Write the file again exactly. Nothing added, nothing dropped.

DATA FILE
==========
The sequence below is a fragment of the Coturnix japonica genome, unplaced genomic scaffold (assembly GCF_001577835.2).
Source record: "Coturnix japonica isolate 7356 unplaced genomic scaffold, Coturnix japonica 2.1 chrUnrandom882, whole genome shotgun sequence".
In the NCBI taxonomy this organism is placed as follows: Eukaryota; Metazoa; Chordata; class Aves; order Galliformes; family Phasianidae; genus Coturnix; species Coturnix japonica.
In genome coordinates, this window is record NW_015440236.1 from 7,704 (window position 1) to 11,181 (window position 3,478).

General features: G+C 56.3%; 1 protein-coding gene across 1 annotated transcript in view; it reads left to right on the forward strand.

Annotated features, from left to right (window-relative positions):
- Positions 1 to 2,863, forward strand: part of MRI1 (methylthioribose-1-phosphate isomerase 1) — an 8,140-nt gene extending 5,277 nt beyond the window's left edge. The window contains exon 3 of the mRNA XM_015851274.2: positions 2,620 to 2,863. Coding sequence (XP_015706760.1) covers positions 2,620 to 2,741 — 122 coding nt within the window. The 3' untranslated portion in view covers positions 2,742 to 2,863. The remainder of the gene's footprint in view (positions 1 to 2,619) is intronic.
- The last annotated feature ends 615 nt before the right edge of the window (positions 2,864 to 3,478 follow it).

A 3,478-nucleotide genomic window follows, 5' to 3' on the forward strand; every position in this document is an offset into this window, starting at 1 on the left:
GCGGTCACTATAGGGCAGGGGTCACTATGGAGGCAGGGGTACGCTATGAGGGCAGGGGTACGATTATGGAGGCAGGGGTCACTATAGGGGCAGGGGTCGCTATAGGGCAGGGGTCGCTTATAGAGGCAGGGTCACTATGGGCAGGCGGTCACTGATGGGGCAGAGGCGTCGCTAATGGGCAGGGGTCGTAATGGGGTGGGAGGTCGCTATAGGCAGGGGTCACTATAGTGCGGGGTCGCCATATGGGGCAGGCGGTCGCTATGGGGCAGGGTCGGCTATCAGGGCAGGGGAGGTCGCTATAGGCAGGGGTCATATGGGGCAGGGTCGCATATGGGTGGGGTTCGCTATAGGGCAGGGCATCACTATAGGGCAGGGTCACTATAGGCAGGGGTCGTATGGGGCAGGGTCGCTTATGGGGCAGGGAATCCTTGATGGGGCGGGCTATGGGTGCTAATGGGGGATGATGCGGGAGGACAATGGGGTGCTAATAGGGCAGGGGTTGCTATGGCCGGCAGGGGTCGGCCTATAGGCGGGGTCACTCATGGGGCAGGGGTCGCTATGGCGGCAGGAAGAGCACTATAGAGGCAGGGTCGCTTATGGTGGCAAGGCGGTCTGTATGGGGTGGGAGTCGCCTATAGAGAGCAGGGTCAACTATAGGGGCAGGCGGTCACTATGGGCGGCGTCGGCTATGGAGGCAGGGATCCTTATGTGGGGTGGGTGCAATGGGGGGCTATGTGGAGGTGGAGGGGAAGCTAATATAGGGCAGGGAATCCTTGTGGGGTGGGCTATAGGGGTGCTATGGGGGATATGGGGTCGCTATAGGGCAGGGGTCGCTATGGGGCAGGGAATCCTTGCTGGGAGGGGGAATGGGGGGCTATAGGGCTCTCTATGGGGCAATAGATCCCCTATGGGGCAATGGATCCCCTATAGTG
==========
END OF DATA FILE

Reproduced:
The sequence below is a fragment of the Coturnix japonica genome, unplaced genomic scaffold (assembly GCF_001577835.2).
Source record: "Coturnix japonica isolate 7356 unplaced genomic scaffold, Coturnix japonica 2.1 chrUnrandom882, whole genome shotgun sequence".
In the NCBI taxonomy this organism is placed as follows: Eukaryota; Metazoa; Chordata; class Aves; order Galliformes; family Phasianidae; genus Coturnix; species Coturnix japonica.
In genome coordinates, this window is record NW_015440236.1 from 7,704 (window position 1) to 11,181 (window position 3,478).

General features: G+C 56.3%; 1 protein-coding gene across 1 annotated transcript in view; it reads left to right on the forward strand.

Annotated features, from left to right (window-relative positions):
- Positions 1 to 2,863, forward strand: part of MRI1 (methylthioribose-1-phosphate isomerase 1) — an 8,140-nt gene extending 5,277 nt beyond the window's left edge. The window contains exon 3 of the mRNA XM_015851274.2: positions 2,620 to 2,863. Coding sequence (XP_015706760.1) covers positions 2,620 to 2,741 — 122 coding nt within the window. The 3' untranslated portion in view covers positions 2,742 to 2,863. The remainder of the gene's footprint in view (positions 1 to 2,619) is intronic.
- The last annotated feature ends 615 nt before the right edge of the window (positions 2,864 to 3,478 follow it).

A 3,478-nucleotide genomic window follows, 5' to 3' on the forward strand; every position in this document is an offset into this window, starting at 1 on the left:
GCGGTCACTATAGGGCAGGGGTCACTATGGAGGCAGGGGTACGCTATGAGGGCAGGGGTACGATTATGGAGGCAGGGGTCACTATAGGGGCAGGGGTCGCTATAGGGCAGGGGTCGCTTATAGAGGCAGGGTCACTATGGGCAGGCGGTCACTGATGGGGCAGAGGCGTCGCTAATGGGCAGGGGTCGTAATGGGGTGGGAGGTCGCTATAGGCAGGGGTCACTATAGTGCGGGGTCGCCATATGGGGCAGGCGGTCGCTATGGGGCAGGGTCGGCTATCAGGGCAGGGGAGGTCGCTATAGGCAGGGGTCATATGGGGCAGGGTCGCATATGGGTGGGGTTCGCTATAGGGCAGGGCATCACTATAGGGCAGGGTCACTATAGGCAGGGGTCGTATGGGGCAGGGTCGCTTATGGGGCAGGGAATCCTTGATGGGGCGGGCTATGGGTGCTAATGGGGGATGATGCGGGAGGACAATGGGGTGCTAATAGGGCAGGGGTTGCTATGGCCGGCAGGGGTCGGCCTATAGGCGGGGTCACTCATGGGGCAGGGGTCGCTATGGCGGCAGGAAGAGCACTATAGAGGCAGGGTCGCTTATGGTGGCAAGGCGGTCTGTATGGGGTGGGAGTCGCCTATAGAGAGCAGGGTCAACTATAGGGGCAGGCGGTCACTATGGGCGGCGTCGGCTATGGAGGCAGGGATCCTTATGTGGGGTGGGTGCAATGGGGGGCTATGTGGAGGTGGAGGGGAAGCTAATATAGGGCAGGGAATCCTTGTGGGGTGGGCTATAGGGGTGCTATGGGGGATATGGGGTCGCTATAGGGCAGGGGTCGCTATGGGGCAGGGAATCCTTGCTGGGAGGGGGAATGGGGGGCTATAGGGCTCTCTATGGGGCAATAGATCCCCTATGGGGCAATGGATCCCCTATAGTG